Star Wars Episode II: Attack of the Clones takes place ten years after the events of Episode I. Galactic civil war seems imminent as Count Dooku, an ex-Jedi turned-sith, poses a threat to the Republic. Senator Padmé Amidala, dealing with official business on planet Coruscant concerning the establishing Separatist movement, is nearly killed in an assassination attempt plotted against her. Thus, the Jedi Council appoints Apprentice Anakin Skywalker and his Master Obi-Wan Kenobi to protect her. As Obi-Wan travels to Kamino to investigate the source of Padmé’s bounty, a love-connection begins to transpire between her and Anakin, establishing their relationship behind the Jedi Council’s back. In Attack of the Clones, we take a journey through the galaxy as we uncover the truth about Padmé’s attempted assassination, witness Anakin’s unfortunate homecoming on Tatooine, and embrace a “love story for the ages” as tensions between both sides rises and a galactic showdown commences.
Let’s get this straight; Attack of the Clones is not a good movie. The complex story and constant creative world-building of the Star Wars franchise calls for such an amazing final product but, sadly, each aspect of the rich cinematic universe we know and love seems to inevitably fall flat. With such an all-star cast including the likes of Ewan McGregor, Natalie Portman, Samuel L. Jackson and a surprise performance from Saruman from Lord of the Rings (I mean Christopher Lee) could not do this lackluster story justice. Probably at the hands of George Lucas’s terrible directing, none of the characters individually stood out in performance or as a unique individual. For example, Mace Windu was just Samuel L. Jackson in a Jedi Robe, as if the character itself simply seemed like the person playing the character. In addition, rather than being the compelling, conflicted protagonist that we wanted him to be, Anakin was just a whiny jackass, with a rather stale performance from Hayden Christensen at that. Despite the fact that his character was so painfully annoying, Lucas decides to revolve a large portion of the film around their love story.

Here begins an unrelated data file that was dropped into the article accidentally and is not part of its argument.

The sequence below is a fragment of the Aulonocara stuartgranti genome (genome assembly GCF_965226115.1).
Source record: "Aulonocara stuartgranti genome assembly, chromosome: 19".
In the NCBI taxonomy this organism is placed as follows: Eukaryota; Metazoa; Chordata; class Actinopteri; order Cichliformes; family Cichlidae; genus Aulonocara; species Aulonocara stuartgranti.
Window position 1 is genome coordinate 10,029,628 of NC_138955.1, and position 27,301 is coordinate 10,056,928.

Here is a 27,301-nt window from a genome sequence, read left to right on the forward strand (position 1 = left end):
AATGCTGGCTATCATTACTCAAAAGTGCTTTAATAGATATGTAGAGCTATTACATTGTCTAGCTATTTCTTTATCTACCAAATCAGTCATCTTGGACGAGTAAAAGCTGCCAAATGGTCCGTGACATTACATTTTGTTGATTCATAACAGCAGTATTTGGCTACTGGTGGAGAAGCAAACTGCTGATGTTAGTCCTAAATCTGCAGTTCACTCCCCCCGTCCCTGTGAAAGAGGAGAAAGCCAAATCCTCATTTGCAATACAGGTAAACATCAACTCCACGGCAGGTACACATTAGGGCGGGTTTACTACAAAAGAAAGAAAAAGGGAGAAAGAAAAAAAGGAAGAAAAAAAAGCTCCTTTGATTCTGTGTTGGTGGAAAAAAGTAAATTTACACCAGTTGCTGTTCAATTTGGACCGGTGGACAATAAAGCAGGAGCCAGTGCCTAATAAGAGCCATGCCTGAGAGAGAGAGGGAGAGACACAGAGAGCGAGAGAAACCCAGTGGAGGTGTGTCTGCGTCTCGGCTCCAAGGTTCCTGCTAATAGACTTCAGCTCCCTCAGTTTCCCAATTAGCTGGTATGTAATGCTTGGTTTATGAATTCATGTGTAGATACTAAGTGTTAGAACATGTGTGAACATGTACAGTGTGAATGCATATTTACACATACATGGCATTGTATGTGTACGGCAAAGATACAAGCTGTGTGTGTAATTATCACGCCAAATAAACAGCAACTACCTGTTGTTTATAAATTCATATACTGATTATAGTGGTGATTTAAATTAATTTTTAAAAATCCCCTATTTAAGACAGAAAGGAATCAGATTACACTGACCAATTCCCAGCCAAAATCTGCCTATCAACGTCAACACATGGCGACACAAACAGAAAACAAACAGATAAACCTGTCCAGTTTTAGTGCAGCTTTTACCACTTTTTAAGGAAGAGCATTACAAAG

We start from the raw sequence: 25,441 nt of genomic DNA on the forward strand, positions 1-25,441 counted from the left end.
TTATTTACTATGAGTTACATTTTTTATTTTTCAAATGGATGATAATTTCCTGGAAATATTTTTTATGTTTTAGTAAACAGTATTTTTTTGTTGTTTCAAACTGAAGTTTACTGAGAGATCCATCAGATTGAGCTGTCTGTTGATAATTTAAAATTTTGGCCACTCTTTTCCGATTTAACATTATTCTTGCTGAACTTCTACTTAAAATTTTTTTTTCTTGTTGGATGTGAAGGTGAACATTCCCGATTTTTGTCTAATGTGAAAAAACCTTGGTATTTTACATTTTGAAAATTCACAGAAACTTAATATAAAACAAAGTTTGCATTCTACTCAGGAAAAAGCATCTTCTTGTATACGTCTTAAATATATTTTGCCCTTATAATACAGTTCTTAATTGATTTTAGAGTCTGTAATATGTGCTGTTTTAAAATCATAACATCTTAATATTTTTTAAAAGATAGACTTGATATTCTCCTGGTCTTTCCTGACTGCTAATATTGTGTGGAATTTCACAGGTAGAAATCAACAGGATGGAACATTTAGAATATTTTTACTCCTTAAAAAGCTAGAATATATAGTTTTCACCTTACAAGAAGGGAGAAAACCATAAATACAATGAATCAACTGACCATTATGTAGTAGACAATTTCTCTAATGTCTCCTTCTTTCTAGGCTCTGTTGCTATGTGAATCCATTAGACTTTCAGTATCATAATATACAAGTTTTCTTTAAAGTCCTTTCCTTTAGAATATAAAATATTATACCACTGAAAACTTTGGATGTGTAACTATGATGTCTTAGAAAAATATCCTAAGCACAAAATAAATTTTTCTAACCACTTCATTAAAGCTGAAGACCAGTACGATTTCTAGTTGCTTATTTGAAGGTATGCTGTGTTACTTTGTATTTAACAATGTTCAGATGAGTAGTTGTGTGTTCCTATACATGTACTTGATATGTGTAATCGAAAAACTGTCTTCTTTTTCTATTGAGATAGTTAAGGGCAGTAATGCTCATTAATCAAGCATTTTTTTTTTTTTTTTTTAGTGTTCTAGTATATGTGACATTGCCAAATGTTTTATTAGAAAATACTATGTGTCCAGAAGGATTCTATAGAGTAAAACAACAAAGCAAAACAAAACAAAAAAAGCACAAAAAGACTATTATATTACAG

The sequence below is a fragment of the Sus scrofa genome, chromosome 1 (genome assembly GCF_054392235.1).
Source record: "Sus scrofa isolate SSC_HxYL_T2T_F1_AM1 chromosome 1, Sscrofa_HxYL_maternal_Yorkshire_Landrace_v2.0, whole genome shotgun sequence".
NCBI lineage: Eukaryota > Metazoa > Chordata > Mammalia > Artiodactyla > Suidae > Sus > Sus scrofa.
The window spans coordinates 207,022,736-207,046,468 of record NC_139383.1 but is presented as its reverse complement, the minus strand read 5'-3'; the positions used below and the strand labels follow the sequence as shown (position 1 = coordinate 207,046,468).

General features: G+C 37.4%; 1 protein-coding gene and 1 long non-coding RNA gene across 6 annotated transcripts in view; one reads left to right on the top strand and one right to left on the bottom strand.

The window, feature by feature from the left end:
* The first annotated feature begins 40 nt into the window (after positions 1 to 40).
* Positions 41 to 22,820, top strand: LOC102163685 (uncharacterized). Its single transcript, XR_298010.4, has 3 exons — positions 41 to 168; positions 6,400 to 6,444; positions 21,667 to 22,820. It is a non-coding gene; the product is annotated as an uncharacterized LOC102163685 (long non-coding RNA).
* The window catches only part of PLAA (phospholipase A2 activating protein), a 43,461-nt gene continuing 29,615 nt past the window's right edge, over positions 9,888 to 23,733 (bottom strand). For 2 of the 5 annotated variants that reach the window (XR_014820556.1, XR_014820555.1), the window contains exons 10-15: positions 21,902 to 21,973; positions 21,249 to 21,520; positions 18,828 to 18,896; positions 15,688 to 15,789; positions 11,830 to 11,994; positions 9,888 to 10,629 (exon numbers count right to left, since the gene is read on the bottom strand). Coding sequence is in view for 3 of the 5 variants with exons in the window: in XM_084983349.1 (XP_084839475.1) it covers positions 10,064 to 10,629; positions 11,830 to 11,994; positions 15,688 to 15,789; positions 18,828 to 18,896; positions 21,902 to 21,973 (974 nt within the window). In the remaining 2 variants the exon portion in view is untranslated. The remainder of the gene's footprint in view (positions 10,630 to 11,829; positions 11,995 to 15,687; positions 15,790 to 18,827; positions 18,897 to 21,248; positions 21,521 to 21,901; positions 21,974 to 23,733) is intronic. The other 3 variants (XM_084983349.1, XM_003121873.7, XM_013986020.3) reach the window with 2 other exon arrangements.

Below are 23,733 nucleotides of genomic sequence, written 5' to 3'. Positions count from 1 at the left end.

Their love story was one of the major factors that threw off my enjoyment of the film. In one of the beginning scenes, Anakin interrupts Padmé during their conversation to vent about the difficulties and hardships of being an apprentice under Obi-Wan’s mentorship in what turned out to be some sort of therapy session. Then all of a sudden, in my guess out of sympathy, she falls in love with him and they are secretly married at the end of the film. Or was it his dashing good looks? She did not seem to mind when he destroyed an entire pack of Tusken Raiders on Tatooine. Although they abducted and killed his mother and we as an audience can understand his inclination, you would have thought that Padmé, being in the position that she was in, would have sensed the “Darth Vader” in him and gotten away while she could, if not because of his petty childishness.
Sadly, this is only the beginning of my negative feelings towards Attack of the Clones. It was the bleak characters and uninspiring love story that made this, and the rest of the prequels (to an extent), into something almost too annoying to watch. Or was it the fact that Count Dooku lacked a driving purpose and was merely a villain for the sake of being a villain, or that Yoda was a maniacally flipping, flying acrobat that somehow did not have the means to defeat him, or that Naboo was just Venice, Italy, only with lackluster CGI and sci-fi gondolas?… Well, at least they held back Jar-Jar.